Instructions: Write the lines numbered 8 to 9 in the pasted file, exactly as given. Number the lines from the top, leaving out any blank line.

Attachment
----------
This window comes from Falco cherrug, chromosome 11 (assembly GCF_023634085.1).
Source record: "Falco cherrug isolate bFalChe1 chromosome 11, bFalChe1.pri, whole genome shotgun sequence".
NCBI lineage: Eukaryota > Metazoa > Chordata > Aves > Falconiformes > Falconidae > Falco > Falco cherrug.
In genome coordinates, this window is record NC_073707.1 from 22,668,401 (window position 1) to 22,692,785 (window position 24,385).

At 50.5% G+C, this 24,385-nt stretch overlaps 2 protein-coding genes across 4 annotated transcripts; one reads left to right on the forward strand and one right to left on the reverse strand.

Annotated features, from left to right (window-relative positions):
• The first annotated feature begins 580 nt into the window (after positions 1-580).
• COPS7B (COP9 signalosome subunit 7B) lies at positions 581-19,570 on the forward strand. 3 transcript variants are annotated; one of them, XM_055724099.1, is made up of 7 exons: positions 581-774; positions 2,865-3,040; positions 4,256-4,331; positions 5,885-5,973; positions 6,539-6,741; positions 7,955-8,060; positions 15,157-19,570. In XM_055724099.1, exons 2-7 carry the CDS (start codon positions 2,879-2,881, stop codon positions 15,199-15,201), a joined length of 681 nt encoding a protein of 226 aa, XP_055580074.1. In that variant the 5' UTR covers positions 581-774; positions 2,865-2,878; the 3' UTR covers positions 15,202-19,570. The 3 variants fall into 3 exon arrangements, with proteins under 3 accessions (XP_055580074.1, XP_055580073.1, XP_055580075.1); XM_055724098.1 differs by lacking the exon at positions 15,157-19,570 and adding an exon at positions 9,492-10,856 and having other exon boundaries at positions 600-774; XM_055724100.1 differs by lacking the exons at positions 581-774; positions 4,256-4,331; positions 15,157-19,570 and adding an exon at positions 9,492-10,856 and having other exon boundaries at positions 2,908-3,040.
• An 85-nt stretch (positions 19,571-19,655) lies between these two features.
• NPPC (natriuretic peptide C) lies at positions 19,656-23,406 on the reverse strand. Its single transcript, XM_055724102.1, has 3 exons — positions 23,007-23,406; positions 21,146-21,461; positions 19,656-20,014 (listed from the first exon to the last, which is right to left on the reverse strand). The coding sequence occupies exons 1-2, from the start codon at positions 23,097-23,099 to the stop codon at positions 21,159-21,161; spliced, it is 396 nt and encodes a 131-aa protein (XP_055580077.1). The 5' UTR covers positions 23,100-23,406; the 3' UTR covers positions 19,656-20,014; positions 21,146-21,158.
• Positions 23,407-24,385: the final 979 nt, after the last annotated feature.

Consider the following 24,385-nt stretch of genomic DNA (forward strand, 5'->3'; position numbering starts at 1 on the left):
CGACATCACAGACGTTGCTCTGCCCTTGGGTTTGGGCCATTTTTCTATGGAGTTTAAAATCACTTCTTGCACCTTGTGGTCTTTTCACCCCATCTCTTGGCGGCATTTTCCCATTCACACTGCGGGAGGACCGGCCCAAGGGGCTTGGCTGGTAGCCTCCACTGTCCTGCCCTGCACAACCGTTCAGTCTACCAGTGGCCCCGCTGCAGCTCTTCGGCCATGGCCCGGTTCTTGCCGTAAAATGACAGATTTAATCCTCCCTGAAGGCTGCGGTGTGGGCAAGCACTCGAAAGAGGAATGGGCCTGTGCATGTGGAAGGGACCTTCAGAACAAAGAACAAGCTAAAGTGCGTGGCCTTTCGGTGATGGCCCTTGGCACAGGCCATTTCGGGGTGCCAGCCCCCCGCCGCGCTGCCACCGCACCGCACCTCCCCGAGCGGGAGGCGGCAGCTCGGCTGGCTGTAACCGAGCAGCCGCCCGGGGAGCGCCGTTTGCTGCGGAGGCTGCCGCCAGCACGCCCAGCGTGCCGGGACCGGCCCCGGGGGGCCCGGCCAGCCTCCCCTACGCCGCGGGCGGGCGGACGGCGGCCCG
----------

• COPS7B (COP9 signalosome subunit 7B) lies at positions 581-19,570 on the forward strand. 3 transcript variants are annotated; one of them, XM_055724099.1, is made up of 7 exons: positions 581-774; positions 2,865-3,040; positions 4,256-4,331; positions 5,885-5,973; positions 6,539-6,741; positions 7,955-8,060; positions 15,157-19,570. In XM_055724099.1, exons 2-7 carry the CDS (start codon positions 2,879-2,881, stop codon positions 15,199-15,201), a joined length of 681 nt encoding a protein of 226 aa, XP_055580074.1. In that variant the 5' UTR covers positions 581-774; positions 2,865-2,878; the 3' UTR covers positions 15,202-19,570. The 3 variants fall into 3 exon arrangements, with proteins under 3 accessions (XP_055580074.1, XP_055580073.1, XP_055580075.1); XM_055724098.1 differs by lacking the exon at positions 15,157-19,570 and adding an exon at positions 9,492-10,856 and having other exon boundaries at positions 600-774; XM_055724100.1 differs by lacking the exons at positions 581-774; positions 4,256-4,331; positions 15,157-19,570 and adding an exon at positions 9,492-10,856 and having other exon boundaries at positions 2,908-3,040.
• An 85-nt stretch (positions 19,571-19,655) lies between these two features.